Kenneth L. Busch

Kiser and Dolan begin their practical and useful review "Selecting the Best Curve" (1) with a quote from FDA guidelines (2)
that bears repeating here: "Standard curve fitting is determined by applying the simplest model that adequately describes
the concentration–response relationship using appropriate weighting and statistical tests for goodness of fit." As the last
installment of "Mass Spectrometry Forum" stated (3): "In a quantitative analysis using values measured with mass spectrometry
[MS] — usually values associated with ion intensities — a nonlinear regression (weighted or nonweighted) might model the proportionality
between measured instrument response and sample amount more accurately." And that brings up the following simple and direct
question: How does the analyst know what the "best" fit, and the most accurate model, actually is? Analytical data are not
always best described by the model of a simple straight line, and "straight" is a limiting term. The following discussion
about analyzing data with impartiality assumes that replicate data has been recorded across the recommended range (2) of concentrations
and is available for statistical analysis.
Even when a straightline calibration (measured response versus sample concentration) appears satisfactory to the eye, and
even when the regression coefficient value for that straight line closely approaches the ideal value of 1, an Ftest and a
residuals analysis should be used to assess the quality of the data, and to uncover properties not apparent in the straightline
plot. Both can be completed easily using standard tools in software packages; the residuals analysis especially provides visual
plots that alert the analyst to hidden properties in the data set. The Ftest compares the variances calculated for two different
data sets. These data sets commonly are chosen to be repetitive measurements of instrument response taken at the high and
low sample concentration ends of a putative calibration range. Given the specified desired confidence limits for the regression,
the Ftest indicates whether the variances (the square of the standard deviations) are within an "allowable" range. An Ftest
value falls within the allowable range when the data is homoscedastic — defined as when the standard deviation of data sets
measured at the different sample concentrations is the same. In such a situation, use of a weighted regression would not be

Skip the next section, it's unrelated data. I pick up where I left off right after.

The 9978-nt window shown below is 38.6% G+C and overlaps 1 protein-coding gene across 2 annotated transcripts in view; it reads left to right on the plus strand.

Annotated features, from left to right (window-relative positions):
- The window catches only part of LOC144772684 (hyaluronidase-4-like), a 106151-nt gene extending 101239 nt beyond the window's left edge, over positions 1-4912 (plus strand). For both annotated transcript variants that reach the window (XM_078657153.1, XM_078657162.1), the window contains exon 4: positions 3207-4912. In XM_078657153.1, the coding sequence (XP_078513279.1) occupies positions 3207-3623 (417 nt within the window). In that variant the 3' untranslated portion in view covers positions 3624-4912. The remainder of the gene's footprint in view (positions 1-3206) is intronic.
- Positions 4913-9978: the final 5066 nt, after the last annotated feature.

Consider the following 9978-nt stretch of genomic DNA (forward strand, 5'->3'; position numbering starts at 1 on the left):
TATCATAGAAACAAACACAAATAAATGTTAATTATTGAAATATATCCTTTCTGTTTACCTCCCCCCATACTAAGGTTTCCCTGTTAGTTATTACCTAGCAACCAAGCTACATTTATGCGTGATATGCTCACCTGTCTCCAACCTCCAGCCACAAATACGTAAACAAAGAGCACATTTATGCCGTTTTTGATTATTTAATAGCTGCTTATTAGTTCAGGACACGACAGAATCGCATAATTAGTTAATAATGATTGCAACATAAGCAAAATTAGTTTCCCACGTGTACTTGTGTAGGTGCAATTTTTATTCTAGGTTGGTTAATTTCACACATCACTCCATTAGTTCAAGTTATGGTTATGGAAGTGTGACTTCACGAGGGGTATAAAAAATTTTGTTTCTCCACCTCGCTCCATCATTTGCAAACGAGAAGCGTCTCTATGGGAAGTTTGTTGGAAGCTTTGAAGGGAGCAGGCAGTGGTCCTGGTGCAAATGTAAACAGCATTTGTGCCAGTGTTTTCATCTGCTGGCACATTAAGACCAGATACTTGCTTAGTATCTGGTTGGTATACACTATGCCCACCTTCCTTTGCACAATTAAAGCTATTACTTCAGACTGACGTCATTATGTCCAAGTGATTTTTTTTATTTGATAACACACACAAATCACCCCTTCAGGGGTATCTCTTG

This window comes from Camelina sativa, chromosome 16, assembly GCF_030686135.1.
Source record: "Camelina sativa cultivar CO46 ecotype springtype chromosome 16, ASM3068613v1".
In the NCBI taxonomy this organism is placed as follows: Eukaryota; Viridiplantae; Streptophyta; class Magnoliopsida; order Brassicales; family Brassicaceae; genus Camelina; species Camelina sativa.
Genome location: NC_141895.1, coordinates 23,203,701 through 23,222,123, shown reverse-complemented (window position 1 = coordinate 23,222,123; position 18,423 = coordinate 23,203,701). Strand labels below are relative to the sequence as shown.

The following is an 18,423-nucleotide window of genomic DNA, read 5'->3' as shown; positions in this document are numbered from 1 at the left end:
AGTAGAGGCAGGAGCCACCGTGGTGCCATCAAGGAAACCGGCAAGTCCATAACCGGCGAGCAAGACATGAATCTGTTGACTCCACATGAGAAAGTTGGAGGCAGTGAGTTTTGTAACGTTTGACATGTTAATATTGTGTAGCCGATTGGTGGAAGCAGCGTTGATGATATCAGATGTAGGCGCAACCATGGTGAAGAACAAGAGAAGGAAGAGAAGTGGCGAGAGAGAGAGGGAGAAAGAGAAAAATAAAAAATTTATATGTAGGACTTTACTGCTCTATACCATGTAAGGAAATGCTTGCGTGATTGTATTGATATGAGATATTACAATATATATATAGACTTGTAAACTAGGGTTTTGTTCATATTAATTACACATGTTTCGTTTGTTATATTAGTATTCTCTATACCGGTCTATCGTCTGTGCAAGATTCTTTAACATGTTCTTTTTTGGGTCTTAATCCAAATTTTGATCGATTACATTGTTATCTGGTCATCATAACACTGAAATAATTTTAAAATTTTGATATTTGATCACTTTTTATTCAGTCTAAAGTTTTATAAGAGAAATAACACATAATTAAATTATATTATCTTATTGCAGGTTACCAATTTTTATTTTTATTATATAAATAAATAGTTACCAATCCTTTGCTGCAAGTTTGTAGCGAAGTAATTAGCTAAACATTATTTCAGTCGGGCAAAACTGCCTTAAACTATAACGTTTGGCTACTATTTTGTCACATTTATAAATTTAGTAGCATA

appropriate, and would not be supported within the analytical guidelines (2). A simple straightline model will model the
data accurately. Commonly, however, especially across a broader range of sample concentrations, the standard deviations will
vary with sample concentration, with larger absolute standard deviations seen at higher sample concentrations. The influence
of these larger standard deviations on the regression line will be substantial. An Ftest value outside of the accepted range
will indicate that the data sets are heteroscedastic, and a weighted regression analysis treatment of the data is appropriate.
For such heteroscedastic data, the relative standard deviation might be more or less constant across the concentration range
of interest. When a simple plot of the measured values at each sample concentration of interest is created (as might presage
the construction of a linear calibration plot), the heteroscedastic nature of the data might be obscured. Variations in the
data (especially at lower sample concentrations) might be smaller than the size of the symbol used to mark the values on the
graphical plot. In a residuals analysis, a value such as percentage deviation from the mean (y axis) in replicate measurements at each sample concentration level can be plotted against sample concentrations (x axis), and a wide disparity might then become evident. Statistical tables exist (2) that describe a reasonable and expected
variation as a function of sample concentration, as described in previous columns in this series (4). Values outside this
range indicate either overt error, or in the present context, the heteroscedastic nature of the data and the propriety of
a weighted regression.